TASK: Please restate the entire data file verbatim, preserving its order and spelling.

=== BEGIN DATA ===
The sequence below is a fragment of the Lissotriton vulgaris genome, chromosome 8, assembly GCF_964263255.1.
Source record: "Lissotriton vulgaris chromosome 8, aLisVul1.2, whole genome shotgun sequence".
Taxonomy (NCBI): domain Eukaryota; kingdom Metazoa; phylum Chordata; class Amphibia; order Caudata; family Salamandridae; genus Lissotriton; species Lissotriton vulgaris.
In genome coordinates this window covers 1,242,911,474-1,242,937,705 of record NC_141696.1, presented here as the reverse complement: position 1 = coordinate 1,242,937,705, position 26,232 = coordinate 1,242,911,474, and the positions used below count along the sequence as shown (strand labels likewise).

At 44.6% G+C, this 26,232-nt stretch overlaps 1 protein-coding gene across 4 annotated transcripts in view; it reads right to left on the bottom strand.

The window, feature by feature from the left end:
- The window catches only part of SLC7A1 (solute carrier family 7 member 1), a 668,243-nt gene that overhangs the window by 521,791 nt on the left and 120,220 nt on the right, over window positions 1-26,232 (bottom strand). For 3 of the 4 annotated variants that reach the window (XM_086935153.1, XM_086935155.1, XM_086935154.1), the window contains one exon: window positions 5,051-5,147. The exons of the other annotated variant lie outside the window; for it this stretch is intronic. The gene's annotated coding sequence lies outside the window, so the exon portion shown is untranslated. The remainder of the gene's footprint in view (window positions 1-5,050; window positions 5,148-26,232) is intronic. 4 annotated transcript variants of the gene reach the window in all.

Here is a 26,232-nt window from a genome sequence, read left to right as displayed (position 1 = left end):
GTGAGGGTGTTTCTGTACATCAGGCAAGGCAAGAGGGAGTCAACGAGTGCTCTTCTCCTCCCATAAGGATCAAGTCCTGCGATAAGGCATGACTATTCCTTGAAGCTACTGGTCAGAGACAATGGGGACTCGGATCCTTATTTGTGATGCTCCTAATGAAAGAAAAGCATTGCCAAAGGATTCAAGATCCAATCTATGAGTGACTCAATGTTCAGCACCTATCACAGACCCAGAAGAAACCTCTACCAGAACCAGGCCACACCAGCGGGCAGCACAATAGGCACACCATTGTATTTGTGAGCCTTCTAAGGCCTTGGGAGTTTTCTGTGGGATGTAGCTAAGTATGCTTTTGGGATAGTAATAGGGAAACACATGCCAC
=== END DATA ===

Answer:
The sequence below is a fragment of the Lissotriton vulgaris genome, chromosome 8, assembly GCF_964263255.1.
Source record: "Lissotriton vulgaris chromosome 8, aLisVul1.2, whole genome shotgun sequence".
Taxonomy (NCBI): domain Eukaryota; kingdom Metazoa; phylum Chordata; class Amphibia; order Caudata; family Salamandridae; genus Lissotriton; species Lissotriton vulgaris.
In genome coordinates this window covers 1,242,911,474-1,242,937,705 of record NC_141696.1, presented here as the reverse complement: position 1 = coordinate 1,242,937,705, position 26,232 = coordinate 1,242,911,474, and the positions used below count along the sequence as shown (strand labels likewise).

At 44.6% G+C, this 26,232-nt stretch overlaps 1 protein-coding gene across 4 annotated transcripts in view; it reads right to left on the bottom strand.

The window, feature by feature from the left end:
- The window catches only part of SLC7A1 (solute carrier family 7 member 1), a 668,243-nt gene that overhangs the window by 521,791 nt on the left and 120,220 nt on the right, over window positions 1-26,232 (bottom strand). For 3 of the 4 annotated variants that reach the window (XM_086935153.1, XM_086935155.1, XM_086935154.1), the window contains one exon: window positions 5,051-5,147. The exons of the other annotated variant lie outside the window; for it this stretch is intronic. The gene's annotated coding sequence lies outside the window, so the exon portion shown is untranslated. The remainder of the gene's footprint in view (window positions 1-5,050; window positions 5,148-26,232) is intronic. 4 annotated transcript variants of the gene reach the window in all.

Here is a 26,232-nt window from a genome sequence, read left to right as displayed (position 1 = left end):
GTGAGGGTGTTTCTGTACATCAGGCAAGGCAAGAGGGAGTCAACGAGTGCTCTTCTCCTCCCATAAGGATCAAGTCCTGCGATAAGGCATGACTATTCCTTGAAGCTACTGGTCAGAGACAATGGGGACTCGGATCCTTATTTGTGATGCTCCTAATGAAAGAAAAGCATTGCCAAAGGATTCAAGATCCAATCTATGAGTGACTCAATGTTCAGCACCTATCACAGACCCAGAAGAAACCTCTACCAGAACCAGGCCACACCAGCGGGCAGCACAATAGGCACACCATTGTATTTGTGAGCCTTCTAAGGCCTTGGGAGTTTTCTGTGGGATGTAGCTAAGTATGCTTTTGGGATAGTAATAGGGAAACACATGCCAC